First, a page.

Who says EVs aren’t up to the task? Ford’s electric pickup, the F-150 Lightning, is revolutionizing the truck industry. Lightning owners are challenging the norm, using their EV truck beds for more “truck activities” like home projects, camping, and hauling than gas-powered F-150 owners.
Ford’s electric pickup is changing the game and its players
Ford is no stranger to trucks. The automaker has been building them for over 100 years. Since the release of the Model TT in 1917, Ford has been trailblazing the industry.
This past year, the Ford F-series upheld its position as best-selling truck for 46 consecutive years now.
Using its rich history and expertise in truck-making, Ford revealed its “smartest, most innovative F-150” yet, the F-150 Lightning electric pickup, in 2021. The truck quickly gained the attention of the masses, gathering over 200,000 reservations by the end of the year.
With the first Lightning customers receiving their electric trucks in May 2022, we have learned a lot about its capabilities and how drivers are liking it so far.
Lightning owners have used their electric pickups to provide mobile power after a devastating flood, after a hurricane knocked the lights out, and even to make a movie set deep in the woods.
As you can tell, Ford Lightning owners use their electric pickups differently than gas-powered truck drivers. New data from the Dearborn automaker confirms the Ford Lightning is attracting new types of buyers, and they are using their trucks for more typical truck activities than ICE drivers.
Ford Lightning drivers make more use of the truck
According to recently gathered consumer data (anonymized to ensure confidentiality) by Ford and published by The Detroit Free Press, we are learning some interesting information about F-150 Lightning buyers.
Perhaps most important is how they compare to gas-powered Ford F-150 drivers. The automaker has witnessed a drastic shift in client characteristics and how buyers use their trucks.
The data shows F-150 Lightning owners use the truck bed significantly more than the gas-powered model owners. Lightning owners make use of it by doing more home projects, camping, and hauling activities.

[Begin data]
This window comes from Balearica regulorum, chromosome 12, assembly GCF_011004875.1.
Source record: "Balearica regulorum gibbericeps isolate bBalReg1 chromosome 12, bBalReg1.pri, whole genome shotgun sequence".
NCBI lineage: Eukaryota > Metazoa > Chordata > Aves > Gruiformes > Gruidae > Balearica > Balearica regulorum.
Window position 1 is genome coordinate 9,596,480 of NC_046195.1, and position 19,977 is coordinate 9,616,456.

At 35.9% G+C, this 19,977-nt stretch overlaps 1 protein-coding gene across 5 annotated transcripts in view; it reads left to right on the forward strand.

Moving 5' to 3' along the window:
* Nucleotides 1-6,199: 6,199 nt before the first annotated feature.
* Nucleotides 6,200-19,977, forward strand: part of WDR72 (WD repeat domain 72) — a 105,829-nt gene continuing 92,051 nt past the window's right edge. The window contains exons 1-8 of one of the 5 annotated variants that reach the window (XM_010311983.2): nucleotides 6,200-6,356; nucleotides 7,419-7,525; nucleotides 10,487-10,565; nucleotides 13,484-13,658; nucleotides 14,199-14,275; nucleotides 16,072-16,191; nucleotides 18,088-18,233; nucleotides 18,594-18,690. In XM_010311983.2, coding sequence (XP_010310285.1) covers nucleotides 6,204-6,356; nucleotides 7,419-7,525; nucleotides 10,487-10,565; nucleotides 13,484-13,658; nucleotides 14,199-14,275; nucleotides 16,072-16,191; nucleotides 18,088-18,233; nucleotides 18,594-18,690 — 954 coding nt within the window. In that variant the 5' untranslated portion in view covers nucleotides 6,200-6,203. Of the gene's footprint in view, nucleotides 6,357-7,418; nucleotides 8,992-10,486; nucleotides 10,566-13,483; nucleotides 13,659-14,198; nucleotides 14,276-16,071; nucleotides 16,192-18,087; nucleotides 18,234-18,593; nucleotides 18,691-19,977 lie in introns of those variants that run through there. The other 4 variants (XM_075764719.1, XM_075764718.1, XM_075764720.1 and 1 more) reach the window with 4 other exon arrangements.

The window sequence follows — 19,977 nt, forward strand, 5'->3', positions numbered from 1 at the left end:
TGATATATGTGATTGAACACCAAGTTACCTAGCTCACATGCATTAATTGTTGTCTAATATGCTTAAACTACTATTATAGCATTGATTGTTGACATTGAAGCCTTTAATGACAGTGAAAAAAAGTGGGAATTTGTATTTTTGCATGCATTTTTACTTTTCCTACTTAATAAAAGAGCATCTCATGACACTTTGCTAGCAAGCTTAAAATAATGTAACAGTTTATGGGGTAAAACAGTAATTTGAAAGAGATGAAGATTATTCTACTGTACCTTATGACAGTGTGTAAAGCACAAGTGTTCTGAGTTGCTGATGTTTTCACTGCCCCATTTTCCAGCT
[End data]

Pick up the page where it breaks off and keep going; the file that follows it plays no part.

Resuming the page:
Ford also collected data on customers who decided to go with another brand to learn precisely what buyers are looking for.
Here are a few of the key insights highlighted in the survey data:
- 74% of Lightning owners use the truck once a month for home projects like landscaping, renovations, and more, compared to just 51% of ICE owners that reported doing the same.
- 48% of Lightning owners go camping once a month, including storing bikes, camping equipment, kayaks, etc., compared to 40% of gas-powered truck drivers.
- Over 50% of Lightning buyers are coming from a non-truck vehicle, while that number is around 33% for the F-150.
- 27% of Lightning buyers use the electric truck for home projects versus 14% of ICE buyers.
Jason Mase, cross-vehicle and electrification marketing strategy lead (US) at Ford, told the Detroit Free Press.
People who may have wanted a pickup in the past seem to feel that having an electric option like the Lightning has given them permission to buy one, so now they haul muddy stuff that could have ruined a sport utility vehicle or something without a big truck bed, which can be hosed down.
Top comment by Giles
And here I was thinking most truck owners use their vehicle 98% of the time to haul groceries and Ford shows it to be true based on their data as well.
Trucks are generally bought as a status symbol than for used for actual work. It is far cheaper to own a regular vehicle and then rent a truck for the few times a year they come in handy (moving, etc.)
Glad to hear EV’s are changing the game and pricing more options for a truck to be used for more and more useful tasks including mobile power generation. Can’t wait for the Cybertruck to ship by the end of this year and to hear all the cool stories about how people are using them especially for camping.
The Lightning is attracting people who wouldn’t typically buy a truck otherwise, and perhaps, more importantly, 90% of Lightning buyers came from non-electric, non-hybrid, non-PHEV vehicles.
Ford’s new data dispels the idea that electric trucks are less capable than their gas-powered peers. As Lightning drivers are proving, EVs can do just as much and more as their gas-powered peers, and their owners are putting them up to the task.
Now, Ford needs to produce more Lightnings. The automaker has a massive backlog, and demand continues to grow.
Despite an ongoing production halt from early February that will end on March 13, Ford says it plans to triple Lightning sales this year to reach a 150,000 annual run rate.
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